My Sony Vaio laptop is 6 years old. Do you think that’s old for a computer? My husband (an electrical engineer savvy in all things computer-related) thinks it is very, very old. So old, in fact, that when I complained about needing a new laptop battery (since the original battery now lasts 0.5 seconds), he suggested I get a new laptop instead. He told me the new Sony battery would cost around $200, but that a new laptop would cost maybe $600. My husband said he didn’t want to spend $200 on a new battery when my laptop might die any second.
When this conversation first occurred (it replayed itself periodically for the next many months), I had just written a post about electronics waste, and I just couldn’t bring myself to dump and replace my still functioning laptop. But I did find not having a functioning battery very annoying. I have small children so we have to hide cords behind large pieces of cardboard under our desks, and even simply moving the power source was a hassle (not to mention that I had to turn on and off my laptop to move it). And, yes, I tried an external battery, but if I jiggled it even slightly it disconnected and my laptop immediately turned off, so it wasn’t any better than the original power source really. My laptop had basically become a desktop.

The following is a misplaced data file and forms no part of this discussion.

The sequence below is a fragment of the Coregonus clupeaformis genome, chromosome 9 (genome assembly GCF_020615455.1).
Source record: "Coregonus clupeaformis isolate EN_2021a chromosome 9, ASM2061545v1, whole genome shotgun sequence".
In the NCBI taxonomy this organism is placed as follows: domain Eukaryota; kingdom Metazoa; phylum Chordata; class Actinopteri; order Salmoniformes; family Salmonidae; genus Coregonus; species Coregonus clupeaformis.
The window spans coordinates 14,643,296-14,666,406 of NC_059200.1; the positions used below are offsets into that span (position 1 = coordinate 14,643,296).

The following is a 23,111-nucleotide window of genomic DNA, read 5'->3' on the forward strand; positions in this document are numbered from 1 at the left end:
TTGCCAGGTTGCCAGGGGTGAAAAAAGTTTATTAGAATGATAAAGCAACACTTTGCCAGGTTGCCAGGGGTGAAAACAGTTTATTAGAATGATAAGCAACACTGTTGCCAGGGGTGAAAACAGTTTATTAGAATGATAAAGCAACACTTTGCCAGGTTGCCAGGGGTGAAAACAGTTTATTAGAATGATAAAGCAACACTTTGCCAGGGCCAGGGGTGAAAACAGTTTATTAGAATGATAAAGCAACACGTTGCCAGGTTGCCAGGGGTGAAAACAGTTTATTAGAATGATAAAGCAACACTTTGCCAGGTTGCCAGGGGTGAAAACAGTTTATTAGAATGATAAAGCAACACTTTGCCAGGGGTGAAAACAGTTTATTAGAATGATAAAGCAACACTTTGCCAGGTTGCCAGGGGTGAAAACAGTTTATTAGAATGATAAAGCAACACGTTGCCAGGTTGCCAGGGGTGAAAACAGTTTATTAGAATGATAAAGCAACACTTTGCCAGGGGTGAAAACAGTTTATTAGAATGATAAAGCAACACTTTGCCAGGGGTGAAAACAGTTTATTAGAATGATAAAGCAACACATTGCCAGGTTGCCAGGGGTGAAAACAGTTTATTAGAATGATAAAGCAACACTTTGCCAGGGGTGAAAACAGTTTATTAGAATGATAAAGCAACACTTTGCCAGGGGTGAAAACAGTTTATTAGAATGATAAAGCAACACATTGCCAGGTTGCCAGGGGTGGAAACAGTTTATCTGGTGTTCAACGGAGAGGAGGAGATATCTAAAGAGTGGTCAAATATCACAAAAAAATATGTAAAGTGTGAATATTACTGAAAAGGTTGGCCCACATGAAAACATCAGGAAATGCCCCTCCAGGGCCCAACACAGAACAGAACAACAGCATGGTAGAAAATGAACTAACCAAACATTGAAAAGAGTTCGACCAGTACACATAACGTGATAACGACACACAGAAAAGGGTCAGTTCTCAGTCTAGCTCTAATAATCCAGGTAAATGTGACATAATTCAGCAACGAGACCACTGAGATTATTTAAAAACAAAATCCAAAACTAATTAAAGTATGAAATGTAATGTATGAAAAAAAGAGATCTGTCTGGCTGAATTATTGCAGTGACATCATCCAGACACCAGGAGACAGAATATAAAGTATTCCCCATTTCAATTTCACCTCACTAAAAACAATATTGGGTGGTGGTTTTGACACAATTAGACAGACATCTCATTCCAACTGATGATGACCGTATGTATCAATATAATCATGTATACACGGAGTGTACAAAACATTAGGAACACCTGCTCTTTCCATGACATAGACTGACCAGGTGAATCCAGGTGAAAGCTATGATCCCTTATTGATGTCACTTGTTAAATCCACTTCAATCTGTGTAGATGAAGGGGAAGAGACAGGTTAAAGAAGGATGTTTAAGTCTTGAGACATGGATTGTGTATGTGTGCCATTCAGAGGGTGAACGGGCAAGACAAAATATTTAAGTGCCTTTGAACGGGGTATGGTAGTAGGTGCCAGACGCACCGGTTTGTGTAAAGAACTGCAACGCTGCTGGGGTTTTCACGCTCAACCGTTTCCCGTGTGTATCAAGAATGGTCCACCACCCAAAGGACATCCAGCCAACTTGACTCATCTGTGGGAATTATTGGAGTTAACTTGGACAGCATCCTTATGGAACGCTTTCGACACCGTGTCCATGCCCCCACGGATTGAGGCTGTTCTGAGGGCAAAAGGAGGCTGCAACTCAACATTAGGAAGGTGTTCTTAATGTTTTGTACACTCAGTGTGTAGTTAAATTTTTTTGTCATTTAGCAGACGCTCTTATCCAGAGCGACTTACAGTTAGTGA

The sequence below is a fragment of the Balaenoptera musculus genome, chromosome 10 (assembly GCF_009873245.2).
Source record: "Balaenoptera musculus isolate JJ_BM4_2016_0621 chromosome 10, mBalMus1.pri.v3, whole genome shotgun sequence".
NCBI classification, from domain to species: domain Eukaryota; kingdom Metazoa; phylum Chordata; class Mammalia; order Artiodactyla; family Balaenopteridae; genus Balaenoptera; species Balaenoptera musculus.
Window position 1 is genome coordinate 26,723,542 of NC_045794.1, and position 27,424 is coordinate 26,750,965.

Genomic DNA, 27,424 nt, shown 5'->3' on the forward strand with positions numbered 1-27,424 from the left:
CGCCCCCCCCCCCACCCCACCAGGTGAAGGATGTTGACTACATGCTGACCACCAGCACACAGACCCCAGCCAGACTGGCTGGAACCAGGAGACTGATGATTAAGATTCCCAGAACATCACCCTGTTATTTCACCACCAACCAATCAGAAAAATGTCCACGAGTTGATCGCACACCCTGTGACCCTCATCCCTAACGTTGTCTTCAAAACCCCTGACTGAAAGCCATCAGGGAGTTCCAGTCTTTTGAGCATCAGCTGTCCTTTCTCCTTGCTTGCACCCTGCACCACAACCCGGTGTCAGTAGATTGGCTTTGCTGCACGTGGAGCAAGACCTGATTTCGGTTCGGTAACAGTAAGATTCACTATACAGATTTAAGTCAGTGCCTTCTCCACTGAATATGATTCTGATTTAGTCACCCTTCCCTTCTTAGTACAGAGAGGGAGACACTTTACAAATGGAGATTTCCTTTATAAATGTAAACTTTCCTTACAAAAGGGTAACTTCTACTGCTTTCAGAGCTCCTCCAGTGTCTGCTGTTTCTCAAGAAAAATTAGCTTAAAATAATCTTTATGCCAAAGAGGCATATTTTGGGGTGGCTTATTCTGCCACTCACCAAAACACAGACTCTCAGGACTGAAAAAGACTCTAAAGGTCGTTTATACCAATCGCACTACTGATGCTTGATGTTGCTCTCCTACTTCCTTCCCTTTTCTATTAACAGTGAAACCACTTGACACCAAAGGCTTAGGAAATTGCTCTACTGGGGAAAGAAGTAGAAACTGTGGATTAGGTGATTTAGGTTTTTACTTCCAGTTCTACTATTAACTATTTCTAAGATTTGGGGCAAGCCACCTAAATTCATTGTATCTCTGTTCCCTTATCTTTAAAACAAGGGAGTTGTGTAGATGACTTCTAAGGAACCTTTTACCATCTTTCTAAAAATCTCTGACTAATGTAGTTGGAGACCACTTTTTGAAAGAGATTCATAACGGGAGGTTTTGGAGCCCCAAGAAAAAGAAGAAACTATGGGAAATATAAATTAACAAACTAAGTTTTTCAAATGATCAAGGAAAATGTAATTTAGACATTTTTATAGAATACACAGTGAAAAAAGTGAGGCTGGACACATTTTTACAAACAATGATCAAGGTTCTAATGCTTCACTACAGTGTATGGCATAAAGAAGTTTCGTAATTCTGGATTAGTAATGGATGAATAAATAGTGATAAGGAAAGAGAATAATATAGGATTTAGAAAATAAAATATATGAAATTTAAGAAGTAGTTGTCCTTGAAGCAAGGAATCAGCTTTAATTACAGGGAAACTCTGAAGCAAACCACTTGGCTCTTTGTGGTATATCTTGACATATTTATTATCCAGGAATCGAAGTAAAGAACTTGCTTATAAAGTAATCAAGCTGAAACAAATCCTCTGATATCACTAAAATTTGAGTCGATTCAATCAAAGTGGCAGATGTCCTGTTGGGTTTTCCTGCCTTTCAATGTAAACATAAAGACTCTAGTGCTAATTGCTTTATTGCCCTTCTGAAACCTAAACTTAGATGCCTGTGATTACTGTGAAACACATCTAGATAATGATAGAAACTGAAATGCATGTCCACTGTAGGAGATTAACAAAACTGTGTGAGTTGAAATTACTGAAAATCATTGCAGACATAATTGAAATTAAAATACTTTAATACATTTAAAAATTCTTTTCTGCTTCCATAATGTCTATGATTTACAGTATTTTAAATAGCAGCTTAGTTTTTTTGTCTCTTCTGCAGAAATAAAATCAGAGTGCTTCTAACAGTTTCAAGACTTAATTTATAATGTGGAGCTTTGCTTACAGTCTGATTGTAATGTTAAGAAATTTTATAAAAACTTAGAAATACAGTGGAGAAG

But, don’t worry, this story has a happy ending. Many months later, my husband informed me he had found a knock-off battery on Amazon. This battery cost $60, which my husband was OK with spending on my nearly-obsolete, one-foot-in-the-grave laptop. I figured that replacing the battery was so far superior to replacing my entire computer that I immediately bought it. We’ve been happily chugging along ever since.
But what if my laptop (or other electronic device) really does bite the dust? What then?
First, I will find a responsible place to recycle my dead laptop or other electronic device. You can find a list of responsible electronics recyclers near you here. At least once a month I get a flyer for free electronics and/or metal hauling left on my doorstep. That seems like a convenient option, but my sister, who used to work for Goodwill (which does
Second, I will consult resources for identifying “greener electronics” before making my purchase. I will also consider purchasing a refurbished device. My sister had a good experience buying a refurbished flat screen and desktop from Goodwill.
Whether you need to replace your electronics or not, consider taking action to promote responsible recycling of electronics.
How do you decide when it’s time to replace an electronic device?